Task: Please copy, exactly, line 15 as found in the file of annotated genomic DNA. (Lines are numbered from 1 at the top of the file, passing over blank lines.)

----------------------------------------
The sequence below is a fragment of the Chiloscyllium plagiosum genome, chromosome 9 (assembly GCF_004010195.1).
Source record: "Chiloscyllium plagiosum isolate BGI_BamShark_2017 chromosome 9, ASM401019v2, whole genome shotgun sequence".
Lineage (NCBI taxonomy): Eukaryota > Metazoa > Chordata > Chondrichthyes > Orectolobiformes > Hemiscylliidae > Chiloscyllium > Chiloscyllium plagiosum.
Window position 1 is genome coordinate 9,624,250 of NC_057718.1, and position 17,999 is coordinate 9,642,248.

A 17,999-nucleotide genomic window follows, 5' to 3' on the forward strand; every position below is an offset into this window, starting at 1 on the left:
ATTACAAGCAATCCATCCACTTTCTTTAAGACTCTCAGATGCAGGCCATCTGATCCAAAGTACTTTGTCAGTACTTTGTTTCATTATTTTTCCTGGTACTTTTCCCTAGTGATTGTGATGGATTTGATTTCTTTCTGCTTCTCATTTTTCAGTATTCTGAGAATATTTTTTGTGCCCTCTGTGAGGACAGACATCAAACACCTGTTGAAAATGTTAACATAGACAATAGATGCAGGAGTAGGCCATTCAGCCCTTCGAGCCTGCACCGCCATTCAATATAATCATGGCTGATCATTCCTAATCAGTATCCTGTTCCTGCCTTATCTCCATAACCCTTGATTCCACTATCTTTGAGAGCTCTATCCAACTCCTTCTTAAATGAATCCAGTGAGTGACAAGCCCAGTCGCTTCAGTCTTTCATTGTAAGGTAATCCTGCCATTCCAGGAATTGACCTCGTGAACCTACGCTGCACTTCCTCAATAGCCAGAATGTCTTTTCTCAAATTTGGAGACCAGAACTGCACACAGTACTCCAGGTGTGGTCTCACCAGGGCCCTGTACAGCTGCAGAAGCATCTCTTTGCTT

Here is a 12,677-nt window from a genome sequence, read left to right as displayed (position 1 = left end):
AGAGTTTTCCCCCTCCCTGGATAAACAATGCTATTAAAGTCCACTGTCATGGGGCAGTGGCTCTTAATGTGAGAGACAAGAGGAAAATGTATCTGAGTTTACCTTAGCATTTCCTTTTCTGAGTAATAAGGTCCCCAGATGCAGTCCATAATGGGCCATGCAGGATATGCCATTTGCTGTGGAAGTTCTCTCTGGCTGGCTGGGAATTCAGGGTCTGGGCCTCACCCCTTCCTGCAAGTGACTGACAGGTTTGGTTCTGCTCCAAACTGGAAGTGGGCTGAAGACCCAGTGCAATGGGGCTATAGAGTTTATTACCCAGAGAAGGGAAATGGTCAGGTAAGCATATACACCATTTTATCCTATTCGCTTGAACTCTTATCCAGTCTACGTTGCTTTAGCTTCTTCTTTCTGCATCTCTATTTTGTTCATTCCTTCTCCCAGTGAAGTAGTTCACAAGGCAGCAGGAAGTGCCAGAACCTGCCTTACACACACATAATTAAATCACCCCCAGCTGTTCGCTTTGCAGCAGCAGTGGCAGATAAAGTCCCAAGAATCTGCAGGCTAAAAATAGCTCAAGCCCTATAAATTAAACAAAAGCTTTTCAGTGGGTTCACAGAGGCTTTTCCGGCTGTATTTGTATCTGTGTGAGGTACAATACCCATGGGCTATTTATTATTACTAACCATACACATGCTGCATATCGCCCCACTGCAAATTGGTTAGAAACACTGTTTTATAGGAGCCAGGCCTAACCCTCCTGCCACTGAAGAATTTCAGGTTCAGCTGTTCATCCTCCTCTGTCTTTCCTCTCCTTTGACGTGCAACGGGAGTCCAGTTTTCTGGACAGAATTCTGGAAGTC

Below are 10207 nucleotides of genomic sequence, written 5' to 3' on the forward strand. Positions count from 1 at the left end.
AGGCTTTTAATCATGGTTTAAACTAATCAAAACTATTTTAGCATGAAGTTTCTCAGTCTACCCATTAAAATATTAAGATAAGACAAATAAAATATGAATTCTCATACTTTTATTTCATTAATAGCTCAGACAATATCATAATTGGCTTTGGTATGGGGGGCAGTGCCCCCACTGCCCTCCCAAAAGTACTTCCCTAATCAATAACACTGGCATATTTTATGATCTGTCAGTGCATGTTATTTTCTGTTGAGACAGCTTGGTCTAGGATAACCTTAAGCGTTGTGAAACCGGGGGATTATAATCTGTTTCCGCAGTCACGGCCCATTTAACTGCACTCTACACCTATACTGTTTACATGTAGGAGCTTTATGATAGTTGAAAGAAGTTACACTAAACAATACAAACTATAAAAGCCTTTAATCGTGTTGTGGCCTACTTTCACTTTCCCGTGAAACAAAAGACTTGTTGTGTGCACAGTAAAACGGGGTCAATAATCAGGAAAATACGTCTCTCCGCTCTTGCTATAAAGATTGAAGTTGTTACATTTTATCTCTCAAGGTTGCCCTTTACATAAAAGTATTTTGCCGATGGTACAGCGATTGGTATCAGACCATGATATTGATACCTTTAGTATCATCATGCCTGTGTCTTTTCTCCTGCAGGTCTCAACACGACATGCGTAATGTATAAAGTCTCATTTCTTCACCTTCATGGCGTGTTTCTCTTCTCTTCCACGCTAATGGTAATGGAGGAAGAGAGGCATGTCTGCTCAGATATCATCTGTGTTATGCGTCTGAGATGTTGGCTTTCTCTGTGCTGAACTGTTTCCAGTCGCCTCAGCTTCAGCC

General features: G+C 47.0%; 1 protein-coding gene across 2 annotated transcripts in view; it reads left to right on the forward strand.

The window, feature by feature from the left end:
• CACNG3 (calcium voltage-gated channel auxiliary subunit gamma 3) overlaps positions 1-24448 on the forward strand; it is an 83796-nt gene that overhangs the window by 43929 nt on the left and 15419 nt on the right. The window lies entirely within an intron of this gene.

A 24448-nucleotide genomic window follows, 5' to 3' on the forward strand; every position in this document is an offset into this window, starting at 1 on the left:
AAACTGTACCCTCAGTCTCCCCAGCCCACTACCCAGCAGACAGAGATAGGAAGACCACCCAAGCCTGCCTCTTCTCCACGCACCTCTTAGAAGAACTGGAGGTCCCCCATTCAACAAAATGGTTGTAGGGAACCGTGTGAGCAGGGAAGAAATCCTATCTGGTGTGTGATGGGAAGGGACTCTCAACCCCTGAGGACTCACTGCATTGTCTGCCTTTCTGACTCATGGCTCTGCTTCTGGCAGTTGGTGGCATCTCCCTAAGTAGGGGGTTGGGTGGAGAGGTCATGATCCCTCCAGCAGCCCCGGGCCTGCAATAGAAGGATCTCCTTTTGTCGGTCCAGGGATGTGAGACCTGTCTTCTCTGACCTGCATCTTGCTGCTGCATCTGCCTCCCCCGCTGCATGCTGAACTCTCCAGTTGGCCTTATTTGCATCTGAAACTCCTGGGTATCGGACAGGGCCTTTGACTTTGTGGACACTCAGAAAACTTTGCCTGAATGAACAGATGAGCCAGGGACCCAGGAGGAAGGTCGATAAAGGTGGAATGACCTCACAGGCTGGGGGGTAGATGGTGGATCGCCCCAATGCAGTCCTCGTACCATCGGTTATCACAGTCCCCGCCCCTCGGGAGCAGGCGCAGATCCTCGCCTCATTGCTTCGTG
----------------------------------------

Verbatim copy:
AAACTGTACCCTCAGTCTCCCCAGCCCACTACCCAGCAGACAGAGATAGGAAGACCACCCAAGCCTGCCTCTTCTCCACGCACCTCTTAGAAGAACTGGAGGTCCCCCATTCAACAAAATGGTTGTAGGGAACCGTGTGAGCAGGGAAGAAATCCTATCTGGTGTGTGATGGGAAGGGACTCTCAACCCCTGAGGACTCACTGCATTGTCTGCCTTTCTGACTCATGGCTCTGCTTCTGGCAGTTGGTGGCATCTCCCTAAGTAGGGGGTTGGGTGGAGAGGTCATGATCCCTCCAGCAGCCCCGGGCCTGCAATAGAAGGATCTCCTTTTGTCGGTCCAGGGATGTGAGACCTGTCTTCTCTGACCTGCATCTTGCTGCTGCATCTGCCTCCCCCGCTGCATGCTGAACTCTCCAGTTGGCCTTATTTGCATCTGAAACTCCTGGGTATCGGACAGGGCCTTTGACTTTGTGGACACTCAGAAAACTTTGCCTGAATGAACAGATGAGCCAGGGACCCAGGAGGAAGGTCGATAAAGGTGGAATGACCTCACAGGCTGGGGGGTAGATGGTGGATCGCCCCAATGCAGTCCTCGTACCATCGGTTATCACAGTCCCCGCCCCTCGGGAGCAGGCGCAGATCCTCGCCTCATTGCTTCGTG